HRT: Friend or Foe?IN NEW DEVELOPMENTS IN MEDICINE
For decades millions of American women have been taking hormone replacement therapy (HRT) to relieve menopause symptoms. In addition, many more have continued to use HRT in hopes of reaping other health benefits, namely a lower risk of heart disease. However, new research released this summer suggests that HRT may not be the cure-all once thought. The findings came from the Women’s Health Initiative (WHI), a 15-year study of American women sponsored by the National Heart, Lung, and Blood Institute in collaboration with other units of the National Institutes of Health. The major focus of WHI is on ways to prevent heart disease, breast and colorectal cancer, and osteoporosis. Begun in 1991, the entire study is following more than 161,000 women. Within that number, many smaller studies are currently underway, including one on the affects of HRT. The main goal of the HRT study was to determine if hormone replacement after menopause actually helps prevent heart disease and hip fractures. Both of these are major health concerns for post-menopausal women, and both appear to be affected by the amount of estrogen in a woman’s body. A secondary goal was to see if the possible benefits outweighed the possible risks for breast cancer, endometrial cancer, and blood clots. Specifically, researchers investigated estrogen plus progestin therapy, with 16,608 women participating in the study. Now they’ve stopped the study after only five years. According to researchers, the estrogen/progestin HRT’s risks outweighed its benefits. Another study is currently underway to measure the affects of estrogen-only HRT. The estrogen/progestin therapy did not protect against heart attacks, though it does appear to reduce the risk of hip fractures in post-menopausal women. Other study results include the following:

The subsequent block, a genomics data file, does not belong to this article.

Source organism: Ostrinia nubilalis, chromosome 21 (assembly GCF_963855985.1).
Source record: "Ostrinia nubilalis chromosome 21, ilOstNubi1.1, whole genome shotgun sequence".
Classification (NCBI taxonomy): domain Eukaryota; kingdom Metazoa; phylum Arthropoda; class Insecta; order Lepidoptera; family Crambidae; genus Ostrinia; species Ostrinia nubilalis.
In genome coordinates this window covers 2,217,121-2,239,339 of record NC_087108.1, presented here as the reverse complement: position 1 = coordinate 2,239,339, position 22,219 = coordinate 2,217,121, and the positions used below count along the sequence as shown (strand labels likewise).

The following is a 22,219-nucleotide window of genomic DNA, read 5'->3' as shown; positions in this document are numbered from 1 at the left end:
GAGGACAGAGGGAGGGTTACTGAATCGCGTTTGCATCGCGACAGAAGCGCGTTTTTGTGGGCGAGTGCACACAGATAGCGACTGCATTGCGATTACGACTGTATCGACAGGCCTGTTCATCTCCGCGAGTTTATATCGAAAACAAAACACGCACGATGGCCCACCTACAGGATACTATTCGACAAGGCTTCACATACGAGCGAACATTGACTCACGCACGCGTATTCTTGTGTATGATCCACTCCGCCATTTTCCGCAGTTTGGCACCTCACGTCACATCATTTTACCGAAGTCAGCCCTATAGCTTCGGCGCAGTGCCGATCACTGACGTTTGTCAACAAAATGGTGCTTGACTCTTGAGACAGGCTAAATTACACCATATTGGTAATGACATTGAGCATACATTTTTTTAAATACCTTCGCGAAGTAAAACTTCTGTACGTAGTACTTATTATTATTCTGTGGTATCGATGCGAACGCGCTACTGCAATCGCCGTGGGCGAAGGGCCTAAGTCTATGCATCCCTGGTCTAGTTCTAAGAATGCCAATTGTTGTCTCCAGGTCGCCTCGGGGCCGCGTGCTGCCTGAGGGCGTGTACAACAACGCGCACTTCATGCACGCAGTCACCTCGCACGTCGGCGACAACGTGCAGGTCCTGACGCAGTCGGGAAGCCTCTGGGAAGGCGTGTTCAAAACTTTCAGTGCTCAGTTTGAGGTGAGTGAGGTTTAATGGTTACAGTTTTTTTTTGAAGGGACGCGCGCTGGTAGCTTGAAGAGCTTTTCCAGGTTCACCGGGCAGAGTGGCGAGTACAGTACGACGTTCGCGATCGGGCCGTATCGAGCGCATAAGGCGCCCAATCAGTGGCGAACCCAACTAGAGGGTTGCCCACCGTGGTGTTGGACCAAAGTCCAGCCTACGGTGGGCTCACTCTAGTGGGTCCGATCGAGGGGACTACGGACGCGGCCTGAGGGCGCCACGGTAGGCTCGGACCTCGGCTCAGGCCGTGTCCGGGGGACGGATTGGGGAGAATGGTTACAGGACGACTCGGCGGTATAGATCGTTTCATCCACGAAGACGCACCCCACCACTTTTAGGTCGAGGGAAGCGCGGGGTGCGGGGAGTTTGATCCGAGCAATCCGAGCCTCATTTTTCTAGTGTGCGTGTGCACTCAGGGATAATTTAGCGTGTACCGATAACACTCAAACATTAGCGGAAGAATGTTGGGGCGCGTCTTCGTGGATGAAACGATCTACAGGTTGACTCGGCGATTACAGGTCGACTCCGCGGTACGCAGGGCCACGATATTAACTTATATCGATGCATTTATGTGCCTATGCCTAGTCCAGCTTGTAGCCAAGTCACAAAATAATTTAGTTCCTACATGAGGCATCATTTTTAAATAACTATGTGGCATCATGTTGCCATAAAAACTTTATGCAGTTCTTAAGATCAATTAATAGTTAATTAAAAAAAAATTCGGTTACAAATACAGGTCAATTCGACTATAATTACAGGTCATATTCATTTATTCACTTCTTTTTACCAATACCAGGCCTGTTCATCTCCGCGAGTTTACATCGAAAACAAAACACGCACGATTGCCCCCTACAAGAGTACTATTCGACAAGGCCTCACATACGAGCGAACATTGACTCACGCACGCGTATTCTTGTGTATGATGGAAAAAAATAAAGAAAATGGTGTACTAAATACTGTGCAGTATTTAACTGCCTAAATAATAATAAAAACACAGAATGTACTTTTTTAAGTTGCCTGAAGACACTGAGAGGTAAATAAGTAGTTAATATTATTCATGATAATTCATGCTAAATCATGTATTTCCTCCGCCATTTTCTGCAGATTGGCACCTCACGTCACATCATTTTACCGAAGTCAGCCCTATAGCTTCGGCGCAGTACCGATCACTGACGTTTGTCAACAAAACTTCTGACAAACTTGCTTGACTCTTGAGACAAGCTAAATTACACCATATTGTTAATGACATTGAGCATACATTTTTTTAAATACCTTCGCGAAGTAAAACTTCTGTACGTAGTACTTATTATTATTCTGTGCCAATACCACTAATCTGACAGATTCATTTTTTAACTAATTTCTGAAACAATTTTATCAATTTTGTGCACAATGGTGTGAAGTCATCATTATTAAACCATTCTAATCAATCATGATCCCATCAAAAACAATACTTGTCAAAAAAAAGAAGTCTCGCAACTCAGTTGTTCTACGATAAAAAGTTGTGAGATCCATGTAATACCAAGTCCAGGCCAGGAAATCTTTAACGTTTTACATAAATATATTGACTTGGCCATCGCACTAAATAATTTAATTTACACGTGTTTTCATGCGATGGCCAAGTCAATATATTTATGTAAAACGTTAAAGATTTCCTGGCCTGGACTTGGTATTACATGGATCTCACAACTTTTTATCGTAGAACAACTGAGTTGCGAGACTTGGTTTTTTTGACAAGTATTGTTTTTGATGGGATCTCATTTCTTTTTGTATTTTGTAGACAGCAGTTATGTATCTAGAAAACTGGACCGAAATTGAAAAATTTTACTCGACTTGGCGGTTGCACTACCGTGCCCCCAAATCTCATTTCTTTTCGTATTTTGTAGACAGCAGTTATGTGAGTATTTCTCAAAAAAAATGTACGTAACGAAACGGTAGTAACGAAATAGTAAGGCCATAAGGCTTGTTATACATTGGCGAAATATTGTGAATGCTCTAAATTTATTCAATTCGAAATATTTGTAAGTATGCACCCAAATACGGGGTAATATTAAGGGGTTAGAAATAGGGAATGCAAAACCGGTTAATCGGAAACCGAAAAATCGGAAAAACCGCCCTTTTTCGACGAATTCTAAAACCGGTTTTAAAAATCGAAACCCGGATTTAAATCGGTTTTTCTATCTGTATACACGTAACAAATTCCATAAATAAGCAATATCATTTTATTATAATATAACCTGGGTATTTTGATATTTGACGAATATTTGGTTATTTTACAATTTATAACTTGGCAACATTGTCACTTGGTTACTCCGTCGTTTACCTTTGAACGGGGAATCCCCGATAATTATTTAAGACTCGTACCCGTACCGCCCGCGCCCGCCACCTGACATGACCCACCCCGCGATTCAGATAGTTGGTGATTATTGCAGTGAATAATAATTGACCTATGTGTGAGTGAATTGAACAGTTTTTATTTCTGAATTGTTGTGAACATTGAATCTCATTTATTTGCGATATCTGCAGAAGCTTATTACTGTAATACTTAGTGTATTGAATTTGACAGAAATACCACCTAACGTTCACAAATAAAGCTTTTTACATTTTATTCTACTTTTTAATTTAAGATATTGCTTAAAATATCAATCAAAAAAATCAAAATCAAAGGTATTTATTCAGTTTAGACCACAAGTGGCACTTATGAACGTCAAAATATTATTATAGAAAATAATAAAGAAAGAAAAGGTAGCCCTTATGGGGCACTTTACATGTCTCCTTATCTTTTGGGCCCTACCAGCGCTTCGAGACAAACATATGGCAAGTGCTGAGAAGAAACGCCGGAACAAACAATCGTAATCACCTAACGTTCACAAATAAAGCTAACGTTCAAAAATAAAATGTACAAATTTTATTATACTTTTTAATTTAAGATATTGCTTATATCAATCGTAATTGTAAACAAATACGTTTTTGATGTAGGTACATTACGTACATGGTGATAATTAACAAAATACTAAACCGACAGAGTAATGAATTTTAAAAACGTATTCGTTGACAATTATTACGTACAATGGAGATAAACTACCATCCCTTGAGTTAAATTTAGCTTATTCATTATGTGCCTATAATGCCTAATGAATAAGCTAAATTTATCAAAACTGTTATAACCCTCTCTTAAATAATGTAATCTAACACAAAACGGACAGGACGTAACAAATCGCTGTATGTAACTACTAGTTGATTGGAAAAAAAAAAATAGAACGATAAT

- 26 percent increase in breast cancer
- 41 percent increase in strokes
- 29 percent increase in heart attacks
- doubled rates of blood clots in legs and lungs
- 37 percent less colorectal cancer
- 34 percent fewer hip fractures and 24 percent less total fractures.
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